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The Brussels Conference: "I am still excited that there are Jews who insist on and fight to make Aliya to the Land of Israel"
In February 1971, a conference for the Soviet Jews was convened in Brussels for the purpose of intensifying the pressure on the Soviets. The Conference was attended by 760 delegates from 38 countries as well as dozens of journalists and hundreds of observers. The Conference was organized by the Head of "Nativ" Nehemiah Levanon – Shaul Avigur's successor – and its partners were the World Zionist Organization, the World Jewish Congress and the "B'nai B'rith" Organization. Several renowned personages were invited to the Conference from throughout the Jewish Diaspora: Zionists and non-Zionists, secular and religious, old and young. The most prominent among the personages that arrived in the Conference were the former Chairman of the Jewish Agency and Israel's first Prime Minister David Ben-Gurion, the United States Ambassador to the UN Arthur Goldberg, the Partisan and poet Abba Kovner, Prof. Gershom Scholem, Knesset Member Menachem Begin, several former Refuseniks as well as the Rabbi Meir Kahane, who had caused a commotion and was removed from the Conference. Ben-Gurion, who was 84 then, had left Israel for the last time to go to Belgium. The flight was not easy for him and he fell ill upon arriving in Brussels – remaining in his hotel room for two days. On the final day of the Brussels Conference he gave his speech and stated that after all he has endured in his life he is "still excited that there are Jews who insist on and fight to make Aliya to the Land of Israel and who are prepared to fight tirelessly and even stand trial and be imprisoned for it." In his speech he emphasized: "The process of the ingathering of the exiles to the Land of Israel is not yet completed and we must persist with it and continue to do it."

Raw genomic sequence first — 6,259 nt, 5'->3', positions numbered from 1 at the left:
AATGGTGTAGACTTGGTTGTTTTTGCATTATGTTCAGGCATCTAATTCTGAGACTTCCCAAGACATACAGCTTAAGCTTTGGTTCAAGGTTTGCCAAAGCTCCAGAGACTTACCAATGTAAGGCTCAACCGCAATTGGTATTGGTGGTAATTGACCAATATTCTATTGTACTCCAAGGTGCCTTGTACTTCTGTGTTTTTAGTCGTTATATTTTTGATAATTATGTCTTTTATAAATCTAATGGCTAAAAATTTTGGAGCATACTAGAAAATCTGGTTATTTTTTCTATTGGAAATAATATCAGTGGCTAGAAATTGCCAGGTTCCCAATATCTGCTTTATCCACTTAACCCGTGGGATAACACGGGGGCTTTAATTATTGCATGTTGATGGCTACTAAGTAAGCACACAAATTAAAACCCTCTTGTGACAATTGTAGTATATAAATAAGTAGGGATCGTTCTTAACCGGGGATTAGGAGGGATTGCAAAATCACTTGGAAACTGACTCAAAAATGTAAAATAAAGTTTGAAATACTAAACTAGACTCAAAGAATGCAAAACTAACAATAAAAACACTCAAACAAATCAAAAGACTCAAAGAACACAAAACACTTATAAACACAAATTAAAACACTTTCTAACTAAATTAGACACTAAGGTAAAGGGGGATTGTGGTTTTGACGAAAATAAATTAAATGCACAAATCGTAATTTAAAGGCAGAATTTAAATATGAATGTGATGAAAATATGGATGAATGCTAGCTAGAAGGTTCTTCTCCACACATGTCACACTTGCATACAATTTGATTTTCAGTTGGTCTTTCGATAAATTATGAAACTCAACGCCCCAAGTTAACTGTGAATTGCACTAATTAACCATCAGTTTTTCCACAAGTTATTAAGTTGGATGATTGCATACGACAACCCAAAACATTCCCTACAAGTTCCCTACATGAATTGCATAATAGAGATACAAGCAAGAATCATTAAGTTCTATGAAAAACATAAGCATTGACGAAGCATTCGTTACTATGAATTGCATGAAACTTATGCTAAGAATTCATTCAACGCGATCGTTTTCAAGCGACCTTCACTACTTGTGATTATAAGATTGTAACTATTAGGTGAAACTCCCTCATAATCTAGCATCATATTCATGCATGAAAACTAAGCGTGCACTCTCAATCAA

The Brussels Conference ended with the commitment of the Jewish representatives "to double and triple our efforts to mobilize the conscience of all people until justice is done for the Soviet Jews. [...] we shall not rest until the Soviet Jews are free to choose their fate." Abba Kovner said at the end of the Conference: "This was a huge demonstration of the world Jewry. Such a conference I cannot recall. It was wonderful. I have no words to describe this historic event. Now the most important thing is to continue and not let go."
In retrospect it turned out that despite the public commitments of the representatives of the world Jewry, all the entities that participated in the Conference returned to their regular daily routine, and the struggle for the Soviet Jews did not progress much.
"An Alliance of Kindred Women" with Ida Nudel
The weakness of the Jewish organizations in the world did affect the struggles of the Jews within the Soviet Union. One of those who became an example and a symbol of the struggle was Ida Nudel, who stated that she was so touched by the attempt to hijack the plane and the subsequent "Leningrad Trials" that she became a Zionist activist and a warrior for human rights.
In 1971, Ida Nudel filed her first application to make Aliya to Israel and join her family. She was refused and was even fired from her job in 1972. Beginning in that year she did not cease fighting

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